A guide to pet health from a caretaker and a veterinarian. In this valuable and accessible reference guide, Ellsworth (The Psychoanalysis of Everyday Life, 2012), with her veterinarian co-writer, Wafer,details a number of ailments dogs and cats can face, from the common to the rare, via stories of the pets she cares for. “Technically, I’m a pet sitter,” Ellsworth says. “But since some of these pets spend more time with me than their owners, I prefer to think of myself as a pet au pair.” The stories illustrate illnesses like thyroid problems and heartworms as well as conditions like obesity and behavioral problems. Some end sadly—Fowler, the best bird dog in Solano County, California, had aged well past his prime before being euthanized—while other issues were little more than brief disturbances in a dog’s or cat’s routine. Ellsworth tackled all problems with a level head, even though they included things like anal gland expression and tumors. The book’s lighthearted tone is clearly full of love for all creatures, yet it’s also elevated enough to include medical terminology: “Dandelion root (Taraxacum officinale) alone contains copper, iron, selenium, magnesium and zinc,” readers are told, “as well as vitamins A, B1, B2, B5, B6, B12, C, D and E.” The work would make an ideal reference for pet owners who need basic information about pet health problems as well as advice on when it’s time to take a cat or dog to the vet. Offering readers numerous avenues to attack a particular health problem, the authors provide information on homeopathic treatments as well as modern veterinary medicine along with the necessary cautions that come with taking such an approach. Through dialogues with Ellsworth’s own veterinarian, Dr. McKenna,and his assistant, the authors make complex terminology and difficult decisions seem simpler and easier to manage. Also included is a comprehensive list of the subtypes of many conditions—such as possible dermatological issues and mental problems—as well as other useful sections covering common substances poisonous to pets and a discussion of vaccines. A handy, approachable reference for cat and dog health.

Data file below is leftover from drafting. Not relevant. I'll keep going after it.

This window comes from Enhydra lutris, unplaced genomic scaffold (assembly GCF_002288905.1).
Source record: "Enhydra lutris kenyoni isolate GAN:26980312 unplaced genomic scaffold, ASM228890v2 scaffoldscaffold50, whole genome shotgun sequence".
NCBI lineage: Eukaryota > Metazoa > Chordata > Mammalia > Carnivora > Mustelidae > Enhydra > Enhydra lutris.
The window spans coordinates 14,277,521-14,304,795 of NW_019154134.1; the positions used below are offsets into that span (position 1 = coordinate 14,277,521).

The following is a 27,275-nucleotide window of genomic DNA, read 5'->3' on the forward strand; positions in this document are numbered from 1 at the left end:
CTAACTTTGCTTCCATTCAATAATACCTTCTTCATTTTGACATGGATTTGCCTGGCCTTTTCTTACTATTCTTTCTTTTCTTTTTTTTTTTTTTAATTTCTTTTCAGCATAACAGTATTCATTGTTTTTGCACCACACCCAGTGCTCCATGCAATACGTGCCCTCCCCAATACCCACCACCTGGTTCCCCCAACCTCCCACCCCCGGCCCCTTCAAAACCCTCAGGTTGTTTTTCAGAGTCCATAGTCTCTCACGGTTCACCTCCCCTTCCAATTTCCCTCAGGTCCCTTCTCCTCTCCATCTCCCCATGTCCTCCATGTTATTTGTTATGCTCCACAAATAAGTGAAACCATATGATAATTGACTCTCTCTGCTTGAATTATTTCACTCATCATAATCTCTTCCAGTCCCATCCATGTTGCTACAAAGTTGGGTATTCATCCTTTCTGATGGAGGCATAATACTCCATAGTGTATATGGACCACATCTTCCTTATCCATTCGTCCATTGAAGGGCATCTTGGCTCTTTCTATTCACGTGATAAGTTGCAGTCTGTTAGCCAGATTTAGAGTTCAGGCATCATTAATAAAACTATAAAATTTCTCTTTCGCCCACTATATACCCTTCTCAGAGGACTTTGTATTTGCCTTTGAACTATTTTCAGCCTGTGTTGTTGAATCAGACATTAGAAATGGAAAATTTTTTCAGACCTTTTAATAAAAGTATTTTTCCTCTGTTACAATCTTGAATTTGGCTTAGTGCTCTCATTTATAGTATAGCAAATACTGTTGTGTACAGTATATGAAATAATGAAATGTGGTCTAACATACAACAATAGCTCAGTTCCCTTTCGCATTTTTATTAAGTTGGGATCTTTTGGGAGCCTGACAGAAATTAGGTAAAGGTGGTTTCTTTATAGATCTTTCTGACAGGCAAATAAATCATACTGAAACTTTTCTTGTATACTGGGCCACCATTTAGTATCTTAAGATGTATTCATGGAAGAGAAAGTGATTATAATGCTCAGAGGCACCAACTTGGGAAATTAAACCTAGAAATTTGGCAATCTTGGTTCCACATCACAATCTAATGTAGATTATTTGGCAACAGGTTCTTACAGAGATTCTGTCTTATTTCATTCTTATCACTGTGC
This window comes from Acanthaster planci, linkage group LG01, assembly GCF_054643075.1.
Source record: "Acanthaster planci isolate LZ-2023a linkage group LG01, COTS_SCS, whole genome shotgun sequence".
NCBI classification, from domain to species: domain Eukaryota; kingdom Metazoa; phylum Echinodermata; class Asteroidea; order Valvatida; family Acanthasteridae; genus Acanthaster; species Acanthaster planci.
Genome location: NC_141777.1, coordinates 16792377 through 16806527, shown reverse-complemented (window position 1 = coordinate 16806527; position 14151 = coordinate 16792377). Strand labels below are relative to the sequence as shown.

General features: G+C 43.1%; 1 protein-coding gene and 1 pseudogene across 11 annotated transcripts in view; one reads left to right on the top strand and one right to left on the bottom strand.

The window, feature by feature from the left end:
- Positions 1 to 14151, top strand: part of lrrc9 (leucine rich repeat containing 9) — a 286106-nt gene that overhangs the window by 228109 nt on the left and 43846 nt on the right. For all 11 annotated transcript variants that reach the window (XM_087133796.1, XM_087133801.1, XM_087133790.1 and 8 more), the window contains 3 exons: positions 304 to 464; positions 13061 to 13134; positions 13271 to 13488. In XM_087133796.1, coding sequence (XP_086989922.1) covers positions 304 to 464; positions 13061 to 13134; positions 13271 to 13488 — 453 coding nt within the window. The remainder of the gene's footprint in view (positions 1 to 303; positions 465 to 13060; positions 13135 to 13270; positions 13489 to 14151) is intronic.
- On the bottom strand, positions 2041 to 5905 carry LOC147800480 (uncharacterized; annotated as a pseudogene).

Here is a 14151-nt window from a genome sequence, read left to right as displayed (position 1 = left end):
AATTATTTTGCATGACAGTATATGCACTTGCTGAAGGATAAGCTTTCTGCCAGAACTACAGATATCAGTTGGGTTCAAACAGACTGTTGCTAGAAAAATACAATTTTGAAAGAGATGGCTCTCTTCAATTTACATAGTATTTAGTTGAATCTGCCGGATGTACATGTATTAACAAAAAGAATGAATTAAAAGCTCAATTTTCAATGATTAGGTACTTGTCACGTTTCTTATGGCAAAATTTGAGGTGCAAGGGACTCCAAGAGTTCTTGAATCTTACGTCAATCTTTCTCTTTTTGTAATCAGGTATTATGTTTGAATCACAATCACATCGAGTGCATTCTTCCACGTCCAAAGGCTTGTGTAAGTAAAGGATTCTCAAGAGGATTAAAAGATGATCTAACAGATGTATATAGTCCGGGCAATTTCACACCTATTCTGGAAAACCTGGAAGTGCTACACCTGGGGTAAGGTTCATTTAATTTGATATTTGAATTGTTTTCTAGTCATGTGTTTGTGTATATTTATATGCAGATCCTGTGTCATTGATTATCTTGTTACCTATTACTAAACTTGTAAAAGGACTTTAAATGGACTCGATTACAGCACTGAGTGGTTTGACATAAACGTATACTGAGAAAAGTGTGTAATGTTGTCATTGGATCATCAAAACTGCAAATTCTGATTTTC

Privately published by Strunk of Cornell in 1918 and revised by his student E. B. White in 1959, that "little book" is back again with more White updatings.
Stricter than, say, Bergen Evans or W3 ("disinterested" means impartial — period), Strunk is in the last analysis (whoops — "A bankrupt expression") a unique guide (which means "without like or equal").
This early reader is an excellent introduction to the March on Washington in 1963 and the important role in the march played by Martin Luther King Jr. Ruffin gives the book a good, dramatic start: “August 28, 1963. It is a hot summer day in Washington, D.C. More than 250,00 people are pouring into the city.” They have come to protest the treatment of African-Americans here in the US. With stirring original artwork mixed with photographs of the events (and the segregationist policies in the South, such as separate drinking fountains and entrances to public buildings), Ruffin writes of how an end to slavery didn’t mark true equality and that these rights had to be fought for—through marches and sit-ins and words, particularly those of Dr. King, and particularly on that fateful day in Washington. Within a year the Civil Rights Act of 1964 had been passed: “It does not change everything. But it is a beginning.” Lots of visual cues will help new readers through the fairly simple text, but it is the power of the story that will keep them turning the pages. (Easy reader. 6-8)